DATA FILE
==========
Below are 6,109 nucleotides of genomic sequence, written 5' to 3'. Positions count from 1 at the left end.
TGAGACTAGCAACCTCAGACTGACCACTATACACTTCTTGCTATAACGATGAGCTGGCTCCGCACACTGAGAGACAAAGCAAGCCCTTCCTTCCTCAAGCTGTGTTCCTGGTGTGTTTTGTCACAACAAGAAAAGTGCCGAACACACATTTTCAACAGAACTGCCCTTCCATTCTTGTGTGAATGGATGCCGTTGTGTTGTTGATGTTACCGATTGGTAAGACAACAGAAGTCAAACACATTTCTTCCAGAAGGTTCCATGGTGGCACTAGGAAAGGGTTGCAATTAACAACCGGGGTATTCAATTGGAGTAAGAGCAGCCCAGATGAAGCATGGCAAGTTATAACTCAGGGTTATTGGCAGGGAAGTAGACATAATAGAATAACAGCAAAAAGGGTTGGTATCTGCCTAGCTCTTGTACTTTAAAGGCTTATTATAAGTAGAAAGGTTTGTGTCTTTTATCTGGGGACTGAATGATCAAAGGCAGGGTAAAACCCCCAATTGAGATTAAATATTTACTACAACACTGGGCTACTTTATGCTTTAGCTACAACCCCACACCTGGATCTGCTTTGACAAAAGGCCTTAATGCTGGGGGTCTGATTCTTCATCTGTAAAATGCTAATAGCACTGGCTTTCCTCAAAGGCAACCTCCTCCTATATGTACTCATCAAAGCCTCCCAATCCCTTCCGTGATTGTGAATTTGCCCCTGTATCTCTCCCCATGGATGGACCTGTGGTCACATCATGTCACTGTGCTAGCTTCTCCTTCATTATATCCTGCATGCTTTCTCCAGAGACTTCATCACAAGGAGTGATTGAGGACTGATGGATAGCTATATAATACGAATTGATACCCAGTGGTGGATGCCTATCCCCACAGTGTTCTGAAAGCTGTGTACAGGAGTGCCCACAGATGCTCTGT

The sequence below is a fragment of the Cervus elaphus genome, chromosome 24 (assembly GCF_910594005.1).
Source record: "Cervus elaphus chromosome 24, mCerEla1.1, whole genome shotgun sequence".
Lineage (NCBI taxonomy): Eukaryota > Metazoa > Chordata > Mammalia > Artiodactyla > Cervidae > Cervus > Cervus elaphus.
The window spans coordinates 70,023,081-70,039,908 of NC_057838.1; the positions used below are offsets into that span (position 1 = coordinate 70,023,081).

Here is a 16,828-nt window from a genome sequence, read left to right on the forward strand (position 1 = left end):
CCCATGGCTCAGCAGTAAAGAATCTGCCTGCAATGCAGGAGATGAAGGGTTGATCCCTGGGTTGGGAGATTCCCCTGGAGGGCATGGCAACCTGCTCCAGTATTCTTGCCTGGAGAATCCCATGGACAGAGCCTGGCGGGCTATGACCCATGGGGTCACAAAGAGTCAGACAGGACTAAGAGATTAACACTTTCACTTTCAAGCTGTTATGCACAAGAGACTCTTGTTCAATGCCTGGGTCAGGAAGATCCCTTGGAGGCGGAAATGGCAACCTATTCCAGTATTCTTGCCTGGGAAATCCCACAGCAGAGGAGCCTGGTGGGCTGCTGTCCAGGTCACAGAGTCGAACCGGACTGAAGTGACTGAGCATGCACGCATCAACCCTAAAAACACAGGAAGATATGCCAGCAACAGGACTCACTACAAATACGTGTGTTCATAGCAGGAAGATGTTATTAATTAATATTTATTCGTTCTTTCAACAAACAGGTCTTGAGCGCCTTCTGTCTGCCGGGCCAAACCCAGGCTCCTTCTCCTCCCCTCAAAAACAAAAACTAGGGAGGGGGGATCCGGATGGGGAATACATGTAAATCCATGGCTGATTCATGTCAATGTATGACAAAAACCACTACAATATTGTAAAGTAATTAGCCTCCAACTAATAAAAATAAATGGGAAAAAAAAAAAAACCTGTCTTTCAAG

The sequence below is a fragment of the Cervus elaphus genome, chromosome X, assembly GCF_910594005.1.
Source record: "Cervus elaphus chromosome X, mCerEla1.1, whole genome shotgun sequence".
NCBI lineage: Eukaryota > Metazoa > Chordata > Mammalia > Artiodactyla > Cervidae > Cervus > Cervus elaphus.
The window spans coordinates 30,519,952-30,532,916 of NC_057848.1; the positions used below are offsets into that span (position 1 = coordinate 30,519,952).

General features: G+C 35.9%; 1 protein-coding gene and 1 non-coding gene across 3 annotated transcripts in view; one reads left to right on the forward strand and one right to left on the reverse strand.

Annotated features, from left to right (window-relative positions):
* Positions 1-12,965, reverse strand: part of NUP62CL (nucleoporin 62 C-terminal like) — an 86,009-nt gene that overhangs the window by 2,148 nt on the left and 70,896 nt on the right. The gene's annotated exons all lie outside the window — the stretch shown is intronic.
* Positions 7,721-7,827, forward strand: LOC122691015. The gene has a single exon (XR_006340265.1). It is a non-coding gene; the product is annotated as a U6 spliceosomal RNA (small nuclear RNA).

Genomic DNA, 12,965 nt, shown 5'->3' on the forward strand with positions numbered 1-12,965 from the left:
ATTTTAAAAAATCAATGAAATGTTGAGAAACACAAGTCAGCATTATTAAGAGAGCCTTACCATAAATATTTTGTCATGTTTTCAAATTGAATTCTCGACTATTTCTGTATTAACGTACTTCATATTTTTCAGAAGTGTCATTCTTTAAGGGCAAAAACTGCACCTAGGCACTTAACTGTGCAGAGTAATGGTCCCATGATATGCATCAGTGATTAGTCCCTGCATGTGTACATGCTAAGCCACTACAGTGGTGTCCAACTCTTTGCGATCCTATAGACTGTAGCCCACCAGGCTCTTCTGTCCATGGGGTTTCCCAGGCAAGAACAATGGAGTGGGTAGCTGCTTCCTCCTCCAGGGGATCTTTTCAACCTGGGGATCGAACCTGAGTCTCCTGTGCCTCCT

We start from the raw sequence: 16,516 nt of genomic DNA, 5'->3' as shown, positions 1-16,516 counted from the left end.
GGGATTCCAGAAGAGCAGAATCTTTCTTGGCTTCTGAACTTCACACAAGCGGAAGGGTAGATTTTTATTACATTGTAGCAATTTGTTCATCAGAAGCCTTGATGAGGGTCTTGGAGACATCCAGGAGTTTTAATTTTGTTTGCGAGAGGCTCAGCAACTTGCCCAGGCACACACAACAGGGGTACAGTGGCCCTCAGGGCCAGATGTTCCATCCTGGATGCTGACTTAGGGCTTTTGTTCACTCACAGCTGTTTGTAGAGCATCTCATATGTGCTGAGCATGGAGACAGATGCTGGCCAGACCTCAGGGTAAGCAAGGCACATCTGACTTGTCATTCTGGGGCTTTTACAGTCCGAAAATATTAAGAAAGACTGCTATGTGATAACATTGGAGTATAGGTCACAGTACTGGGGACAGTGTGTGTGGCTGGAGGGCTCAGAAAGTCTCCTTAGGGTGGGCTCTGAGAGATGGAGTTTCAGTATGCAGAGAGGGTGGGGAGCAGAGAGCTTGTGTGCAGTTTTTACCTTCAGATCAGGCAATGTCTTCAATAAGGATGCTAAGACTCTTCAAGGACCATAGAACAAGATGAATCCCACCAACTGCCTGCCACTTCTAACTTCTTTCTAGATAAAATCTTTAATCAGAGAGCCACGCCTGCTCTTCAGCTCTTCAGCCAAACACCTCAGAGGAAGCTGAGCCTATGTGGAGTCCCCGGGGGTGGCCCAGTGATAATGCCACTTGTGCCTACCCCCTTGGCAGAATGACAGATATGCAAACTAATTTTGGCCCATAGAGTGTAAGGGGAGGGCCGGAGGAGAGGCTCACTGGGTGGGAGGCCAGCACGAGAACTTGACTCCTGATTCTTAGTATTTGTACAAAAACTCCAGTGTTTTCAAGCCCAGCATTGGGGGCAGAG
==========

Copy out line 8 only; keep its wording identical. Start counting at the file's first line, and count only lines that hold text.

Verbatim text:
CCCATGGCTCAGCAGTAAAGAATCTGCCTGCAATGCAGGAGATGAAGGGTTGATCCCTGGGTTGGGAGATTCCCCTGGAGGGCATGGCAACCTGCTCCAGTATTCTTGCCTGGAGAATCCCATGGACAGAGCCTGGCGGGCTATGACCCATGGGGTCACAAAGAGTCAGACAGGACTAAGAGATTAACACTTTCACTTTCAAGCTGTTATGCACAAGAGACTCTTGTTCAATGCCTGGGTCAGGAAGATCCCTTGGAGGCGGAAATGGCAACCTATTCCAGTATTCTTGCCTGGGAAATCCCACAGCAGAGGAGCCTGGTGGGCTGCTGTCCAGGTCACAGAGTCGAACCGGACTGAAGTGACTGAGCATGCACGCATCAACCCTAAAAACACAGGAAGATATGCCAGCAACAGGACTCACTACAAATACGTGTGTTCATAGCAGGAAGATGTTATTAATTAATATTTATTCGTTCTTTCAACAAACAGGTCTTGAGCGCCTTCTGTCTGCCGGGCCAAACCCAGGCTCCTTCTCCTCCCCTCAAAAACAAAAACTAGGGAGGGGGGATCCGGATGGGGAATACATGTAAATCCATGGCTGATTCATGTCAATGTATGACAAAAACCACTACAATATTGTAAAGTAATTAGCCTCCAACTAATAAAAATAAATGGGAAAAAAAAAAAAACCTGTCTTTCAAG